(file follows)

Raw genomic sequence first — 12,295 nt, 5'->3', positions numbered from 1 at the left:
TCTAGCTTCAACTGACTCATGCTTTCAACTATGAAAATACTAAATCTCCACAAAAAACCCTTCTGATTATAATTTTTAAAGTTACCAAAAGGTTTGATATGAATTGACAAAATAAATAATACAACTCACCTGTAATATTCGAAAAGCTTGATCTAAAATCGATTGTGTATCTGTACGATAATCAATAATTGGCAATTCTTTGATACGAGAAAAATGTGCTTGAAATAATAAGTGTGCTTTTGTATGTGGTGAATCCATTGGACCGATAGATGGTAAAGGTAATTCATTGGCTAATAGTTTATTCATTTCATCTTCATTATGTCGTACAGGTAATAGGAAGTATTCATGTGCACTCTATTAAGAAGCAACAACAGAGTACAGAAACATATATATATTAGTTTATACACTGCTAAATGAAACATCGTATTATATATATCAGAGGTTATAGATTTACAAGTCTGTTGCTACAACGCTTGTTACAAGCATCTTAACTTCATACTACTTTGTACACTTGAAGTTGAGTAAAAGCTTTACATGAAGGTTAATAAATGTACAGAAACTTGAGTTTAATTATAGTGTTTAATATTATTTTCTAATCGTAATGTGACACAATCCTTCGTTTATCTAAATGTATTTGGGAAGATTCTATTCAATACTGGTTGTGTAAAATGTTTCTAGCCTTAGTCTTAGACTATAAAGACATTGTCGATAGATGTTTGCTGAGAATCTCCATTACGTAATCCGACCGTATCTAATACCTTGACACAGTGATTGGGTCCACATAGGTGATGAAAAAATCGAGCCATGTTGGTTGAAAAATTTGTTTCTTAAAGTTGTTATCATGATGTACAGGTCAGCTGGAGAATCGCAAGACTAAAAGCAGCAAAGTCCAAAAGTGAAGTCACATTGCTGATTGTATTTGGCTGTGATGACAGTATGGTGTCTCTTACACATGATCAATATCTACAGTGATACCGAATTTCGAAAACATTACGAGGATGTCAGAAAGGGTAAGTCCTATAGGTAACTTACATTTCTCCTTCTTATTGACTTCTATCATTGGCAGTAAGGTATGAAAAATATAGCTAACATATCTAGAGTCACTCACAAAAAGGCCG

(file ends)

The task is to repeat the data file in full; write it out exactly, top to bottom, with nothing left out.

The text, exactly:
Raw genomic sequence first — 12,295 nt, 5'->3', positions numbered from 1 at the left:
TCTAGCTTCAACTGACTCATGCTTTCAACTATGAAAATACTAAATCTCCACAAAAAACCCTTCTGATTATAATTTTTAAAGTTACCAAAAGGTTTGATATGAATTGACAAAATAAATAATACAACTCACCTGTAATATTCGAAAAGCTTGATCTAAAATCGATTGTGTATCTGTACGATAATCAATAATTGGCAATTCTTTGATACGAGAAAAATGTGCTTGAAATAATAAGTGTGCTTTTGTATGTGGTGAATCCATTGGACCGATAGATGGTAAAGGTAATTCATTGGCTAATAGTTTATTCATTTCATCTTCATTATGTCGTACAGGTAATAGGAAGTATTCATGTGCACTCTATTAAGAAGCAACAACAGAGTACAGAAACATATATATATTAGTTTATACACTGCTAAATGAAACATCGTATTATATATATCAGAGGTTATAGATTTACAAGTCTGTTGCTACAACGCTTGTTACAAGCATCTTAACTTCATACTACTTTGTACACTTGAAGTTGAGTAAAAGCTTTACATGAAGGTTAATAAATGTACAGAAACTTGAGTTTAATTATAGTGTTTAATATTATTTTCTAATCGTAATGTGACACAATCCTTCGTTTATCTAAATGTATTTGGGAAGATTCTATTCAATACTGGTTGTGTAAAATGTTTCTAGCCTTAGTCTTAGACTATAAAGACATTGTCGATAGATGTTTGCTGAGAATCTCCATTACGTAATCCGACCGTATCTAATACCTTGACACAGTGATTGGGTCCACATAGGTGATGAAAAAATCGAGCCATGTTGGTTGAAAAATTTGTTTCTTAAAGTTGTTATCATGATGTACAGGTCAGCTGGAGAATCGCAAGACTAAAAGCAGCAAAGTCCAAAAGTGAAGTCACATTGCTGATTGTATTTGGCTGTGATGACAGTATGGTGTCTCTTACACATGATCAATATCTACAGTGATACCGAATTTCGAAAACATTACGAGGATGTCAGAAAGGGTAAGTCCTATAGGTAACTTACATTTCTCCTTCTTATTGACTTCTATCATTGGCAGTAAGGTATGAAAAATATAGCTAACATATCTAGAGTCACTCACAAAAAGGCCG